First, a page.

If I had spoken Turkish, I would have asked more Turks about Atatürk. Do all see him as their savior and the guider of modern Turkey, as the mainstream national narrative puts forth, or are there those disillusioned by the government propaganda (such as Kurds and the array of other ethnicities in the east and south)? One man in the small town of Göreme in central Turkey described to me feeling as though Atatürk was his father, even though the leader died over 70 years ago. The notion of a nation and its founder feeling like parents is fascinating to me, and I hope to explore this national obsession with Atatürk more in an upcoming blog post, perhaps by comparing him to other revolutionary leaders such as Gamal Abdul Nasser in Egypt or Fidel Castro in Cuba. If you care to know more about the man whose knickerbockers and fountain pens are on display in national Turkish museums, read M. Şükrü Hanioğlu’s intellectual biography of Atatürk, which I am currently in the process of devouring.
If I had spoken Turkish, I would have asked Turks what they most feared for their country’s future. As I arrived in Turkey, a handful of top military brass stepped down in protest of the civilian government’s witch-hunt of military personnel accused of attempting to orchestrate a coup against them in the early 2000s. It seems as if Prime Minister Erdoğan and his Justice & Development party, which recently won by a landslide in elections, have finally sidelined the Turkish military, long an overseer of the country’s politics. I would have loved to find out Turks’ reactions to the news. Or perhaps they are frightened by recent Kurdish rebel activity in the southeast, which resulted in 9 Turkish soldiers killed and a subsequent and ongoing Turkish incursion into northern Iraq to seek retribution. A friend living in Istanbul recounted on her blog a protest she saw today downtown, in which Arabs and Turks protested the Assad regime in Syria - perhaps spillover from the Arab Spring is what Turks fear the most, in the form of both refugees and sentiment.
If I spoke Kurdish, I would have asked Kurdish Turks in the southeast how they felt toward the Turkish government. Do they feel like equal citizens, are they now allowed to listen to radio in their own language? Do they feel close to their brethren over the arbitrary border in northern Iraq? Are they as outraged as the rest of the world seems at the Turkish military’s recent use of force? What do they want a Kurdish state to look like, or has their allegiance to Turkey indeed grown? As if to evidence my point about language, my travel buddy Mike had an interesting encounter with an imam in Diyarbakır - check out his tale here.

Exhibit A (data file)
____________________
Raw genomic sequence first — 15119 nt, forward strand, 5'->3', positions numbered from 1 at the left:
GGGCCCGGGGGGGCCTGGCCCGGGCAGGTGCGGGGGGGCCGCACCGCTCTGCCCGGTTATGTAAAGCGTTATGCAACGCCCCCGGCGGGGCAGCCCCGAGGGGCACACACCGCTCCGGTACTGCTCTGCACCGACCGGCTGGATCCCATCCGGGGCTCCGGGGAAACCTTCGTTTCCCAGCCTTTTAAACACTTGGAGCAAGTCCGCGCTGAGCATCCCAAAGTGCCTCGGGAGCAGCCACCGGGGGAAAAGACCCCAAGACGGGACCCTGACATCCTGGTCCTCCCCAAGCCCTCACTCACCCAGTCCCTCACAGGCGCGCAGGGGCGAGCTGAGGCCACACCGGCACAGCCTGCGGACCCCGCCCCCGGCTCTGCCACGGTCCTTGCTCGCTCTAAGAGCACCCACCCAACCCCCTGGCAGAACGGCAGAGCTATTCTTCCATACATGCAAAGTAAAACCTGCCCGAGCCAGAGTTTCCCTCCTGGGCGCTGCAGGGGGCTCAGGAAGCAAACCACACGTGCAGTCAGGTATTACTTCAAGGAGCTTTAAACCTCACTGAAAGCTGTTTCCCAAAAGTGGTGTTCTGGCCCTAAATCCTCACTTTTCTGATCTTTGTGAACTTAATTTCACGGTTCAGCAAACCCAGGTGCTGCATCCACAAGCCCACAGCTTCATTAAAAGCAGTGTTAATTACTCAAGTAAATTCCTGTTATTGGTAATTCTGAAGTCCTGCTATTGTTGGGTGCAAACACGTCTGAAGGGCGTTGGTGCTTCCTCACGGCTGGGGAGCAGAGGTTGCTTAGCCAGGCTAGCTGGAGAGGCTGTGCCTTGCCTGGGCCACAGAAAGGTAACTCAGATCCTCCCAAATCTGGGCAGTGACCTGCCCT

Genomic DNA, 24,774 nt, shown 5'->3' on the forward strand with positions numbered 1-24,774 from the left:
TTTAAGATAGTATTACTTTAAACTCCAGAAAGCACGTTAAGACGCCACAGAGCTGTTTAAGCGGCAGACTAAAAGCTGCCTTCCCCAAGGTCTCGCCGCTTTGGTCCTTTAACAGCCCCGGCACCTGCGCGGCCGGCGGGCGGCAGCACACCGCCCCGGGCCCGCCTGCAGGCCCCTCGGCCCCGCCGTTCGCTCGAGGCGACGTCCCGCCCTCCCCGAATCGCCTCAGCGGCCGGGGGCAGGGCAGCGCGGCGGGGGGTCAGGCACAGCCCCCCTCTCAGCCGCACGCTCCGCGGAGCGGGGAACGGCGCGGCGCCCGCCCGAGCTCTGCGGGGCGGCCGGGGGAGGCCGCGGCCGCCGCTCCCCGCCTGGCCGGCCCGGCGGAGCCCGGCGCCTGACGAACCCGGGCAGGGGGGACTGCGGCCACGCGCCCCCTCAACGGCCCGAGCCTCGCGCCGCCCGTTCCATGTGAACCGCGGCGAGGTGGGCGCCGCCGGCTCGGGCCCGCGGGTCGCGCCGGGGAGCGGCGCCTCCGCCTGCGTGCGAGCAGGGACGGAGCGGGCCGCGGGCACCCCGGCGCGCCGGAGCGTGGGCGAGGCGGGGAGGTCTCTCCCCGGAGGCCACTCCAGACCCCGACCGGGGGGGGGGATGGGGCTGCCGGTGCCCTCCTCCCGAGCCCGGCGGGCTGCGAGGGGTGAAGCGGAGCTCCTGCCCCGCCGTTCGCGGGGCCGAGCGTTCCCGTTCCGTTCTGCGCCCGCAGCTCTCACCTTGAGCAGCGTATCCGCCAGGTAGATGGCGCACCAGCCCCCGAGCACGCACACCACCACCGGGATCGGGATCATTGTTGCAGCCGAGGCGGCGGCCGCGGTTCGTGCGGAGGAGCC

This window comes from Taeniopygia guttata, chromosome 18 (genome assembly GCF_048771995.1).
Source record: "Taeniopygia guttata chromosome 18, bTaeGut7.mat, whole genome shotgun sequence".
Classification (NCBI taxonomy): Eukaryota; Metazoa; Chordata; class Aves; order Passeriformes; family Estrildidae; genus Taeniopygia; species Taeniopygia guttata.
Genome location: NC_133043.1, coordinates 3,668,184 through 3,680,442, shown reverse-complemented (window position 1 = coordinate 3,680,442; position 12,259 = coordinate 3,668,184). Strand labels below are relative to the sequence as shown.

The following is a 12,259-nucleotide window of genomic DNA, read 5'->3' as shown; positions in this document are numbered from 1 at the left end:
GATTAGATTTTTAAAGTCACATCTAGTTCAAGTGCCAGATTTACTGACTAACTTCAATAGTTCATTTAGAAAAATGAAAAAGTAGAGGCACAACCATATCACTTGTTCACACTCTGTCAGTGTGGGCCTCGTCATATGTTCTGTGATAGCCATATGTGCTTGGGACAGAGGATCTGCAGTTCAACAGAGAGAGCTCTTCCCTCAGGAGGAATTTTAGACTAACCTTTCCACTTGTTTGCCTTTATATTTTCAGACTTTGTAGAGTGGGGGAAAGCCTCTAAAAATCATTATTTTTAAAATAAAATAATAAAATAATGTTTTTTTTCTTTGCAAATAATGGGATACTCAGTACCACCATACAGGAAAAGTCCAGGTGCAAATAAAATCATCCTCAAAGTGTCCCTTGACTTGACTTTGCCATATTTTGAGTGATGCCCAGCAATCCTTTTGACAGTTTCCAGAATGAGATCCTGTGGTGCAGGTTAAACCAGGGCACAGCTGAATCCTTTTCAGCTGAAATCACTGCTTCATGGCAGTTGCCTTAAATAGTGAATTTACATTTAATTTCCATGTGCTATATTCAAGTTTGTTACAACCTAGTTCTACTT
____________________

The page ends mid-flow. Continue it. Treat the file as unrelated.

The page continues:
If I spoke Turkish I would have asked one of the women in the northeastern mountain village of Yusufeli what her dreams were, that farmer in the undulating eastern steppe about his daily tasks, and my waiter in Van when mutton’s head was traditionally eaten. So many questions, so little Turkish!
Cairo is doing her best to remind me why I chose to study Arabic and not Turkish. In all honesty, this city is challenging to readjust to, what with the sensory intensity (smog, heat, car horns) and the constant commentary from the male peanut gallery whenever I decide to step foot outside. Egyptians are now celebrating Eid al-Fitr, the end of Ramadan, so the streets are relatively calm, as is the political scene. I am looking forward to the fall's renewed political drama - protests have already been called for 9/9, and parliamentary elections will be in November. I will also start intensive Arabic classes again this Sunday (a novel a weekend, yes, in Arabic, eep!) The routine will be comforting, and I'll soon be reanamored with Egypt. My new role as a Mami will also be fun - I am adopting 2 kittens tomorrow! And thoughts of visiting home for the holidays keep me afloat, too - I can't wait to see you all!
Check here for more photos from Turkey!